The late Mr. J. H. Walsh ("Stonehenge") appears to have had a prejudice against the temperament and character of the bloodhound, formed evidently by a very savage and determined dog of Grantley Berkeley's, called Druid. Whether modern dog shows have been the means of improving this hound's temper, and making him as amiable and devoted a friend as any other dog, I cannot tell; but, that he is so, no one who has ever kept the variety will doubt. Bring a bloodhound up in the house or stable and use him as a companion, and he will requite you for your trouble. He is gentle and kind, less addicted to fighting than many other big dogs; he is sensible, cleanly, of noble aspect, and in demeanour the aristocrat of hounds.

Of course, there are ill-conditioned dogs of every variety, but the average bloodhound will develop into as good a companion as any other of his race; he may be shy at first, but kindness will improve him in this respect. In hunting, he is slower than the foxhound, but more painstaking than are the members of the fashionable packs. He dwells on the quest a considerable time, seemingly enjoying the peculiar sensation he may derive through his olfactory organs, and will cast on his own account; the latter, a faculty that ought not to be lost, though in many hunting countries, where a good gallop is considered more desirable than the observation of hound work, the master or huntsman assists the hounds, rather than allows them to assist themselves.

The lovely voice the bloodhound possesses need not be dilated upon by me, and moreover, he has a power of transmitting that "melody" to his offspring to an unusual extent. I fancy that our modern otterhound owes something of his melodious cry to some not very remote crosses with the bloodhound; and if I mistake not, the late Major Cowen found this strain of "Druids" useful in his well-known Braes o' Derwent foxhounds. Mr. C. H. Wilson, master of the Oxenholme staghounds, is crossing his foxhounds and harriers with bloodhounds, in order to restore the voice and music which in a great measure had been lost in breeding for pace.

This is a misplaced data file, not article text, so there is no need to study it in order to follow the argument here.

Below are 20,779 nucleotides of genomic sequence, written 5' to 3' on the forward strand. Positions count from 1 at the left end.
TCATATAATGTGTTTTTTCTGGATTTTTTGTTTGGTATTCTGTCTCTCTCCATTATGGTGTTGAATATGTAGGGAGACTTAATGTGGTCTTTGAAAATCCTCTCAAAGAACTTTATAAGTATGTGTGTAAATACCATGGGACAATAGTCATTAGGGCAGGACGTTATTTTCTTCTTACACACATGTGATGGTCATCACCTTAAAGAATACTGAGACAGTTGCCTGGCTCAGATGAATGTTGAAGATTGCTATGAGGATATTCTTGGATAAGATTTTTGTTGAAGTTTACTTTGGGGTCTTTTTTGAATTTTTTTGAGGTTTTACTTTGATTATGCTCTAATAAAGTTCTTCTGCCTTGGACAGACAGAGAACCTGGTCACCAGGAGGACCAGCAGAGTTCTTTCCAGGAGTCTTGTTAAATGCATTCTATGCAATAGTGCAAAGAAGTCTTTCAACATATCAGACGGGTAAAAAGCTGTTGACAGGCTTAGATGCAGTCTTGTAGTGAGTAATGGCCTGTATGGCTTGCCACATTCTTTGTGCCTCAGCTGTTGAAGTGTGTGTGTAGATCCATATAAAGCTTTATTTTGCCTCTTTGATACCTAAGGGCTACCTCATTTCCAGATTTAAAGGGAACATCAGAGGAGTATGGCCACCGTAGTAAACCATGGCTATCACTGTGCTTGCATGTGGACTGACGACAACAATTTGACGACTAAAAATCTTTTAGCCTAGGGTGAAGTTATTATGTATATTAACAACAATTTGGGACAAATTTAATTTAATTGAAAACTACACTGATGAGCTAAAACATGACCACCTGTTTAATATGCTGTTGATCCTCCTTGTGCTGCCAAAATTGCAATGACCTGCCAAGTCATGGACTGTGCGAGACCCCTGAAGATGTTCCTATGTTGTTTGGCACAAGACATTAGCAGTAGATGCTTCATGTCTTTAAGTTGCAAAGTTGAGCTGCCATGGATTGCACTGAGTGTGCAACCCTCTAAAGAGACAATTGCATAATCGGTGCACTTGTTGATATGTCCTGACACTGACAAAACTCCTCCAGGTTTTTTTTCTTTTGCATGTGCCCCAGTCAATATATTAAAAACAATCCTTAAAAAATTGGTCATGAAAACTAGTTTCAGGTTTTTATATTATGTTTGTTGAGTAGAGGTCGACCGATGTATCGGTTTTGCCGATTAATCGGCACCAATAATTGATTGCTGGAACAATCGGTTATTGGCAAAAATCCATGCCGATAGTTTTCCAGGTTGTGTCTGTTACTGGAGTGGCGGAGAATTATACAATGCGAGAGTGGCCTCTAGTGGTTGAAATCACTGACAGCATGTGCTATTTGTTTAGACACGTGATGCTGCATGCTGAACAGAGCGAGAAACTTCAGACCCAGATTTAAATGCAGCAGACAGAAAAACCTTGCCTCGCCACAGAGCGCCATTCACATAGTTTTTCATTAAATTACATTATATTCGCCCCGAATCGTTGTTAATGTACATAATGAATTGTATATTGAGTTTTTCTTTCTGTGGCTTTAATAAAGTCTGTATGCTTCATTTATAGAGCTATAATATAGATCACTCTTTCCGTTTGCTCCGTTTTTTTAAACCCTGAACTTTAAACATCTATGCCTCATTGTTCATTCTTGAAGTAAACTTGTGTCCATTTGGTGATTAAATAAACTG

If asked to recommend a large dog as a companion, I should certainly place the bloodhound very high on the list, possibly on a level with the St. Bernard, and only below the Scottish deerhound And in one respect he is better even than the latter; for he is not nearly so quarrelsome with other dogs. Not very long ago, a bloodhound was running about the busy streets of Brixton daily; he never snarled at a passing cur or terrier, and was the favourite of every little boy and girl in the neighbourhood. Had their parents known that the big black and brown creature their children were petting and stroking on the head was a bloodhound, the ferocious dog of story books and history, what a scene there would have been. And still more recently it is no uncommon sight to see a lady and her maid accompanied by three couples of bloodhounds enjoying themselves on one of our most frequented suburban commons. Here the big hounds romp and enjoy themselves and seem to be under better command than the collies and terriers, with which all such districts abound.

Sir E. Landseer, the animal painter, thoroughly appreciated the bloodhound, its staid manner, its majestic appearance. He, with Mr. Jacob Bell, kept hounds of his own, and all know how he immortalised them on canvas. His "Sleeping Bloodhound," now in the National Gallery, was a portrait of Mr. Bell's favourite Countess, run over and killed in a stable yard. It was after her death she was painted, forming the subject, "A sleep that has no waking." Grafton, in the popular picture, "Dignity and Impudence" was a bloodhound considered to be of great merit in his day, now he would be regarded as a very ordinary specimen.

Mr. Brough, writing in the Century Magazine, some few years since, goes at considerable length into the training of bloodhounds, which is best done by allowing the hound to hunt the "clean boot," rather than one smeared with blood or anything else. He says :